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A Parents Guide

Parenting a Child with Brain Injury

The early days after your child’s brain injury. Raising a child brings challenges to all parents, and for parents of a child with a brain injury, those challenges canbe magnified.

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Impact on Families

The Importance of Family after a Brain Injury

The care needs of people affected by a brain injury often fall informally onto their parents, spouse or siblings.

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Impact on Families

Relationship Changes After Brain Injury

Everyone wants to be loved, it’s a fundamental human need. We all need people to talk to and laugh with, spend time with, share ideas, worries and joys. But after brain injury our relationships with partners, family and friends can often change quite significantly.

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Impact on Families

Coping with grief and ambiguous loss

Grieving who the person used to be can be confusing, as the injured person can be physically present but psychologically absent.

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A Parents Guide

Your Child's Development

A brain injury can disrupt the long and complicated process to move from childhood through to being a mature adult.

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A Parents Guide

Protecting your family's wellbeing

In the aftermath of your child acquiring a brain injury it can be easy to neglect your family. Caring for a child with a brain injury can take a great deal of time and energy. It's easy for everyone else's needs to get side-lined, and difficult to get the balance right.

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A Parents Guide

Language and Living Skills

Language and everyday living skills may need particular attention to ensure that a child with a brain injury recovers to the fullest extent possible over the years.

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A Parents Guide

Building social skills

Children and young people with a brain injury may have difficulty with the social skills that most of us take for granted.

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A Parents Guide

Balancing risk and independence for children with a brain injury

Growing up involves taking risks. This is normal as young people ‘test the waters’ and move towards independence and adulthood.

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A Parents Guide

Challenging behaviour in children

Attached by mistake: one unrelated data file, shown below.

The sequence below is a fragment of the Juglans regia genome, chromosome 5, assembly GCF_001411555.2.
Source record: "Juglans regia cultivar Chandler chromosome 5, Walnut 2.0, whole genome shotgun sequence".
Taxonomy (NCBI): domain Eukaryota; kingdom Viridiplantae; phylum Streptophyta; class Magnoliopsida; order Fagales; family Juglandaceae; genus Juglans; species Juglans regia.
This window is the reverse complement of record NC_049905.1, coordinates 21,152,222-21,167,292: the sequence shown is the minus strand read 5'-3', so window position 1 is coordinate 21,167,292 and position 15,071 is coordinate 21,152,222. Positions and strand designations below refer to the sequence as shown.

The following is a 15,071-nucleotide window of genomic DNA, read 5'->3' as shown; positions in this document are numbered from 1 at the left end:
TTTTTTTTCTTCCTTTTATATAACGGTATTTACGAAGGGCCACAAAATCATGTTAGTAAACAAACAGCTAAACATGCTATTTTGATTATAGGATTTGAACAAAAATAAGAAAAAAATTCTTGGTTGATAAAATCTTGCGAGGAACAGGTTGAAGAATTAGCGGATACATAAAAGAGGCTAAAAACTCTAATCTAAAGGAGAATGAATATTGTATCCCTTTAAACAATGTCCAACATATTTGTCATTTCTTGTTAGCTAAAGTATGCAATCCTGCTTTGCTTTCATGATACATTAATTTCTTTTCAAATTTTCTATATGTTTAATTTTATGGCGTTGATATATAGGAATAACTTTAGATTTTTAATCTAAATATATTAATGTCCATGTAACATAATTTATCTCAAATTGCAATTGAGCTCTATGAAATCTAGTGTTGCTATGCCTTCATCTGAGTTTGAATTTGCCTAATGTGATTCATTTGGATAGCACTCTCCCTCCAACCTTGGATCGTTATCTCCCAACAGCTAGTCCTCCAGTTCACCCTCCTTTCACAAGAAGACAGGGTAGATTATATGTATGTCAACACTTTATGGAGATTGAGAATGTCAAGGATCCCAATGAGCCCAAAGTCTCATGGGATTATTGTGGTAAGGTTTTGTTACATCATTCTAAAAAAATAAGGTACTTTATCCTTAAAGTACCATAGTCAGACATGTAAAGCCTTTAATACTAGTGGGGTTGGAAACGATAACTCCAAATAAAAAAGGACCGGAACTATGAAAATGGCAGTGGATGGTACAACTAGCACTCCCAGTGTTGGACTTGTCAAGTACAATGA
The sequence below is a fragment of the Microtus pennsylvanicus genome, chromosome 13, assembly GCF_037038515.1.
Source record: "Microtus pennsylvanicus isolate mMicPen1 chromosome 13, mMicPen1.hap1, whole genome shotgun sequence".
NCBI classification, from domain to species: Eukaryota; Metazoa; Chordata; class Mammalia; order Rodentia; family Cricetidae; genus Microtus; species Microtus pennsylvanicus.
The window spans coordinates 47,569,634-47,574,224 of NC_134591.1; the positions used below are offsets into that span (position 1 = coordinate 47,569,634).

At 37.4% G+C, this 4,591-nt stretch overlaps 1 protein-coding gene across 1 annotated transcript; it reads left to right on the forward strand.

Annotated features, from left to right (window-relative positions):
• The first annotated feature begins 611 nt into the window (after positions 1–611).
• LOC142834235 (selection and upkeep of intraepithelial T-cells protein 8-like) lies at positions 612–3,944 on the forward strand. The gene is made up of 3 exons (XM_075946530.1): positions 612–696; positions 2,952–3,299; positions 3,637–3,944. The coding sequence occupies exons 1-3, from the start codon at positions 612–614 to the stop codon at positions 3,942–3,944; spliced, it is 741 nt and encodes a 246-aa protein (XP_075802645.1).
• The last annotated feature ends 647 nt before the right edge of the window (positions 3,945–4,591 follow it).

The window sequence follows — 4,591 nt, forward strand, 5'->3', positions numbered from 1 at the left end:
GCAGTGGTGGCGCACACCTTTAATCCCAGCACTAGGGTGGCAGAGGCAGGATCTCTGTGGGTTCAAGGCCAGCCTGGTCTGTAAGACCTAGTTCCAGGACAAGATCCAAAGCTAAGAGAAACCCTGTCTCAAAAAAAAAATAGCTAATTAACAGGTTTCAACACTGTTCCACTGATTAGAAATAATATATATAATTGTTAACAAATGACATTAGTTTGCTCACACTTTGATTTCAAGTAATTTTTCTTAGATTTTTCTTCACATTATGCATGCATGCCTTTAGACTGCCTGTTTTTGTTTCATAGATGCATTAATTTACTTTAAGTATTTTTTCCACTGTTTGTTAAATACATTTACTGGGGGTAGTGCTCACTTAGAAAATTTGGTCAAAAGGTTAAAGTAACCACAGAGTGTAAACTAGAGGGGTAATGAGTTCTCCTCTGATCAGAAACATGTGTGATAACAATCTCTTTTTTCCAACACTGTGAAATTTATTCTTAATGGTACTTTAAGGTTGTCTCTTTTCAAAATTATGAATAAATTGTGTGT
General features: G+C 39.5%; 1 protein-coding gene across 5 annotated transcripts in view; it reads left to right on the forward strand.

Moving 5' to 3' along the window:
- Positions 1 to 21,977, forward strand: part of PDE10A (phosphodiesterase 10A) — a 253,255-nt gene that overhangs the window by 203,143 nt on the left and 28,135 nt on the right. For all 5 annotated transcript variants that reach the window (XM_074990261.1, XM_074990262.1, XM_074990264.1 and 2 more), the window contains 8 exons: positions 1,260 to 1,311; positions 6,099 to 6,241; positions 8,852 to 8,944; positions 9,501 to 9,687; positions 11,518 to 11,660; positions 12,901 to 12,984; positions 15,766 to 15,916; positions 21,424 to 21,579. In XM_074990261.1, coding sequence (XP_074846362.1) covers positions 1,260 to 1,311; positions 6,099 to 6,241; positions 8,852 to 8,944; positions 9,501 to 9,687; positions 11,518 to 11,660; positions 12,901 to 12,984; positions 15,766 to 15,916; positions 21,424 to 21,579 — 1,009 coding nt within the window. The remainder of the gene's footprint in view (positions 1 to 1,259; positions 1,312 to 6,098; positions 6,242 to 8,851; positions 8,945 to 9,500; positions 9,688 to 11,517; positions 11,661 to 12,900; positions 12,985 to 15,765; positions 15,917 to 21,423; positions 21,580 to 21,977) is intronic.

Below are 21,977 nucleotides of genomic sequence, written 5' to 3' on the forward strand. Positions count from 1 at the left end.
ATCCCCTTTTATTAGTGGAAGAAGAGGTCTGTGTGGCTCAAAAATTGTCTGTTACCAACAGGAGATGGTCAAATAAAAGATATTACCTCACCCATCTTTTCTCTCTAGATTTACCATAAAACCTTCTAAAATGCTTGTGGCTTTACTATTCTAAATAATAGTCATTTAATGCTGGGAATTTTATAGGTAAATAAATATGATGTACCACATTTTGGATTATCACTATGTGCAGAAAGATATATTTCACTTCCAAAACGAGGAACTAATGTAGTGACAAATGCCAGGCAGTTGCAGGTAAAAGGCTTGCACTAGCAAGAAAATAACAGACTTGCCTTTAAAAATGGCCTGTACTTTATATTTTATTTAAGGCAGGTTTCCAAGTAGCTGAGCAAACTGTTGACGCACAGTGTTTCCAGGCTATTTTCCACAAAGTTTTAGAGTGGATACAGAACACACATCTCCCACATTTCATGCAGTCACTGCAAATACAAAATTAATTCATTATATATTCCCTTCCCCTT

Regardless of the effects of a brain injury, parents can still bring out their children’s strengths, help them build resilience, and enable them to develop to their full potential.

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A Parents Guide

The early days after your child’s brain injury

Raising a child brings challenges to all parents, and for parents of a child with a brain injury, those challenges can be magnified.

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Impact on Families

Respite for Carers

Carers find that to best manage in their caring roles they will need to take time out for themselves.

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Impact on Families

Managing stress and the caring role

Caring for a family member with a brain injury is one of the most difficult challenges that can confront a family especially for those providing direct care.

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Impact on Families

Mental Health - Depression and Carers

Caring for someone can be a 24 hour job that is emotionally, physically and financially taxing.

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Impact on Families

Self-Care for Carers and Family Members

Carers need to maintain their own health and wellbeing as part of their caring role.

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Impact on Families

The Importance of Family After Brain Injury

The impact of a brain injury has been likened to throwing a pebble in a pond. The ripple effect expands to partners, friends, family, carers, work colleagues and the wider community.

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Managing Behaviour

Responding to Acute Behaviour Disturbance (Crisis)

Brain injury can sometimes result in behaviour that is dangerous to the person with the injury and those around them.

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Managing Behaviour

The ABC Approach to Behaviour Support

The ABC model is an effective way to understand challenging behaviour and develop suitable responses within a positive behaviour support plan.

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Managing Behaviour

Giving feedback on behaviour

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Managing Behaviour

The message behind behaviour

There are many reasons why a person with brain injury might develop challenging behaviour.

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Managing Behaviour

What are complex and challenging behaviours?

These can be behaviours where the reasons behind the behaviour are difficult to understand or that people find hard to accept.

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